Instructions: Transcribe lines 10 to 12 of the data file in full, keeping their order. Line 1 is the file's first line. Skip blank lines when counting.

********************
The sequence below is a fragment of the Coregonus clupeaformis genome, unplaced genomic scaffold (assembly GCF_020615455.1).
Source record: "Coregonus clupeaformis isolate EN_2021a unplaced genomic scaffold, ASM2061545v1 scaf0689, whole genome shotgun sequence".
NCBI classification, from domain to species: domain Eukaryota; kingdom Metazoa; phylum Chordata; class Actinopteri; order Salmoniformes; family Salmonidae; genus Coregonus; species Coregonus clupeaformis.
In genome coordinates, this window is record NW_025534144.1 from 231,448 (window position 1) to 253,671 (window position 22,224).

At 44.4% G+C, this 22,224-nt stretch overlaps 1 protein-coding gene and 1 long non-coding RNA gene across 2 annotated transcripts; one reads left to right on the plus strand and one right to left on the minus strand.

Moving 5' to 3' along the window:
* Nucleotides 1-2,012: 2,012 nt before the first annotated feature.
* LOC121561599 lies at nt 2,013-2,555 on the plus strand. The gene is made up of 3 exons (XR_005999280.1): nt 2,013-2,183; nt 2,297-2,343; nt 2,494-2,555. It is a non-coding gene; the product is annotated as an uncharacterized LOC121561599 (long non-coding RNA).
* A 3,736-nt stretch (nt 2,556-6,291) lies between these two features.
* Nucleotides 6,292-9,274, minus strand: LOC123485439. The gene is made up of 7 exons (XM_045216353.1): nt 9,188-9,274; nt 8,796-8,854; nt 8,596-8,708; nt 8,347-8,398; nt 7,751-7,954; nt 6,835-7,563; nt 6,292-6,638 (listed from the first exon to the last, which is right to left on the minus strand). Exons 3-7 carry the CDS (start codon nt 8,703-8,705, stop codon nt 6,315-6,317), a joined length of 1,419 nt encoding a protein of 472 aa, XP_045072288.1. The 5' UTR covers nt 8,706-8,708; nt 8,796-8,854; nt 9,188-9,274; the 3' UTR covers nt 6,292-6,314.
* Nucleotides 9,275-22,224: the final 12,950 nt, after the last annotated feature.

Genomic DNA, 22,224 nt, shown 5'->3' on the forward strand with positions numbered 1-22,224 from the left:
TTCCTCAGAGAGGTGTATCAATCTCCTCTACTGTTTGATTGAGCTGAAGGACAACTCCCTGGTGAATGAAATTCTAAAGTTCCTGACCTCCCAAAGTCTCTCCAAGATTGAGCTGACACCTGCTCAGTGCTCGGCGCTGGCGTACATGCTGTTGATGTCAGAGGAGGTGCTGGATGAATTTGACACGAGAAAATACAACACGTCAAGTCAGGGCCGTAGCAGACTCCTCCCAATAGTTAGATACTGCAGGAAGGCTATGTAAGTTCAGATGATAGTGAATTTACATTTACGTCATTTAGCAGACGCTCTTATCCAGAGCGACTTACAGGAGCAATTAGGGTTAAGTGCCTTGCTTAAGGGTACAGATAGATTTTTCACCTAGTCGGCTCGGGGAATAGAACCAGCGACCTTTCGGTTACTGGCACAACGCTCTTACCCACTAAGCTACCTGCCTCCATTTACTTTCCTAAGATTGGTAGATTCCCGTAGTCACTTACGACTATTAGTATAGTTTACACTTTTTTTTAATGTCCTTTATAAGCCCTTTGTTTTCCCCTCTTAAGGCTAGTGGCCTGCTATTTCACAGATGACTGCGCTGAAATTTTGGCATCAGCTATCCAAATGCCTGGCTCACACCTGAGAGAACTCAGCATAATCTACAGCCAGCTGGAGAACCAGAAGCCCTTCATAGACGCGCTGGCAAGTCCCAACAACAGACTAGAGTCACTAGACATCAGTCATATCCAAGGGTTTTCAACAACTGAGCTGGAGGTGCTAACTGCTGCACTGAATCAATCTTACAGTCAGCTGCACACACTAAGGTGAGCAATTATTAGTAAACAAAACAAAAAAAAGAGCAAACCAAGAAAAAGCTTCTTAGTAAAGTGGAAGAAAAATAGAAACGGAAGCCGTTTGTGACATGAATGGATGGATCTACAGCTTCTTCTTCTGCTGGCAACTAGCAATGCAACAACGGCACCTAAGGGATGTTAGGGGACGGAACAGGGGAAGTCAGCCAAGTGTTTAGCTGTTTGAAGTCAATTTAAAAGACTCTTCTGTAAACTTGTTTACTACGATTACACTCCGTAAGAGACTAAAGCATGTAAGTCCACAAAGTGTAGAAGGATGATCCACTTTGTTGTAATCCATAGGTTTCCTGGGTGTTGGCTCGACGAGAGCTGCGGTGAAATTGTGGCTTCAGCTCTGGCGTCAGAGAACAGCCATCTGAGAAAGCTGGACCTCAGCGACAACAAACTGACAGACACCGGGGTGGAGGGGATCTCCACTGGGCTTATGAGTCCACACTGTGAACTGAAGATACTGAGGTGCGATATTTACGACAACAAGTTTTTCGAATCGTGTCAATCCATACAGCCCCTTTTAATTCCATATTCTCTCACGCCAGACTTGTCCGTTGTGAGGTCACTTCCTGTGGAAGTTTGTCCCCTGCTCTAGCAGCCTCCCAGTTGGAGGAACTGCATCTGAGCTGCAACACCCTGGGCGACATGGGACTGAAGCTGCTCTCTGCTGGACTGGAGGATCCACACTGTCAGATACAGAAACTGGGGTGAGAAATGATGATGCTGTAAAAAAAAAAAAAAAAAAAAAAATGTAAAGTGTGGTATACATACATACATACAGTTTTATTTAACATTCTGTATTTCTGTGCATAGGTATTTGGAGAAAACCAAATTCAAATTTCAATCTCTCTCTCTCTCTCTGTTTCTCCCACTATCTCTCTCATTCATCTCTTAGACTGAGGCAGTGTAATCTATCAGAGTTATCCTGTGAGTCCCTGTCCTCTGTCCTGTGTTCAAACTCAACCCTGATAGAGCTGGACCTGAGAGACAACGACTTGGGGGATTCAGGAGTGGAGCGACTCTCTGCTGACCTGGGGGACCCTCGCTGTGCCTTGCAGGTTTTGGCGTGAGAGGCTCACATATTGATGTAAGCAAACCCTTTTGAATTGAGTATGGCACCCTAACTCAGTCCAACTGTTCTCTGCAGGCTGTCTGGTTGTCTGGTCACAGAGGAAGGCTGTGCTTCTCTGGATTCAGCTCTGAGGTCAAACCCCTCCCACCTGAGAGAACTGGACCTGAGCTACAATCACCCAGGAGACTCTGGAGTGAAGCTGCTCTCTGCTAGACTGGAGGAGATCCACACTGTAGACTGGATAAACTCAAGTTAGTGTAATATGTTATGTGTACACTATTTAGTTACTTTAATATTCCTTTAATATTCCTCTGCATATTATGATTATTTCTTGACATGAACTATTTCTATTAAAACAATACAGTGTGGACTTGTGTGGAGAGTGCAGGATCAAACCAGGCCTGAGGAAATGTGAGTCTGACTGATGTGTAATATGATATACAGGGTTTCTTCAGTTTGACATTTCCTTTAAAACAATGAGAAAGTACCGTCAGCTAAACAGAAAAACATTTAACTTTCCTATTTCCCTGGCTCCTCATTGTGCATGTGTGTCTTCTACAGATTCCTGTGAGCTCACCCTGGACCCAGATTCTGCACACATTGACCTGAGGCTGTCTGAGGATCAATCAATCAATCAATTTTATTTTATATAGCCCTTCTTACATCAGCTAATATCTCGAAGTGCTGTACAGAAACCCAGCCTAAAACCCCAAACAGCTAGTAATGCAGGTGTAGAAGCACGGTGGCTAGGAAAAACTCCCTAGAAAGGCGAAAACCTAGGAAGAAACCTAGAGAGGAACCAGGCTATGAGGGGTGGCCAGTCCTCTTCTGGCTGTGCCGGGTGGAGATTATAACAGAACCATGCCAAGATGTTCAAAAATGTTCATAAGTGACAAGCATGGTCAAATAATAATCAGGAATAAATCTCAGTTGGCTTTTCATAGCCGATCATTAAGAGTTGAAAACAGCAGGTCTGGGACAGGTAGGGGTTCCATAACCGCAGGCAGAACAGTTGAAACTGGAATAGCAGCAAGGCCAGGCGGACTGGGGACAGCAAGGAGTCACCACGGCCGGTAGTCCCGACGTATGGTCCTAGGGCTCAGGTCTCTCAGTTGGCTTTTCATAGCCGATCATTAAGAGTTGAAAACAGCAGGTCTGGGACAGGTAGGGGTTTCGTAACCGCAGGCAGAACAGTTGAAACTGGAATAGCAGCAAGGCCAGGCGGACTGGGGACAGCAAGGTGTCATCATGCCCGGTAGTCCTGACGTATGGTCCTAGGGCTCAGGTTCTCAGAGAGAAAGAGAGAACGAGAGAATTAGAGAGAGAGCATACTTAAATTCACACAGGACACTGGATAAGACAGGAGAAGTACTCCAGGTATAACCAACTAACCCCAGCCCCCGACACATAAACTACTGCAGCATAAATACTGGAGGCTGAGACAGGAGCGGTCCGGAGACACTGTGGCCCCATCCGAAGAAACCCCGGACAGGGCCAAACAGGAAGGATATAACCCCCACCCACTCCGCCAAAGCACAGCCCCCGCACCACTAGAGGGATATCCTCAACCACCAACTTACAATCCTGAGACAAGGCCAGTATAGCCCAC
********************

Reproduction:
* Nucleotides 6,292-9,274, minus strand: LOC123485439. The gene is made up of 7 exons (XM_045216353.1): nt 9,188-9,274; nt 8,796-8,854; nt 8,596-8,708; nt 8,347-8,398; nt 7,751-7,954; nt 6,835-7,563; nt 6,292-6,638 (listed from the first exon to the last, which is right to left on the minus strand). Exons 3-7 carry the CDS (start codon nt 8,703-8,705, stop codon nt 6,315-6,317), a joined length of 1,419 nt encoding a protein of 472 aa, XP_045072288.1. The 5' UTR covers nt 8,706-8,708; nt 8,796-8,854; nt 9,188-9,274; the 3' UTR covers nt 6,292-6,314.
* Nucleotides 9,275-22,224: the final 12,950 nt, after the last annotated feature.

Genomic DNA, 22,224 nt, shown 5'->3' on the forward strand with positions numbered 1-22,224 from the left: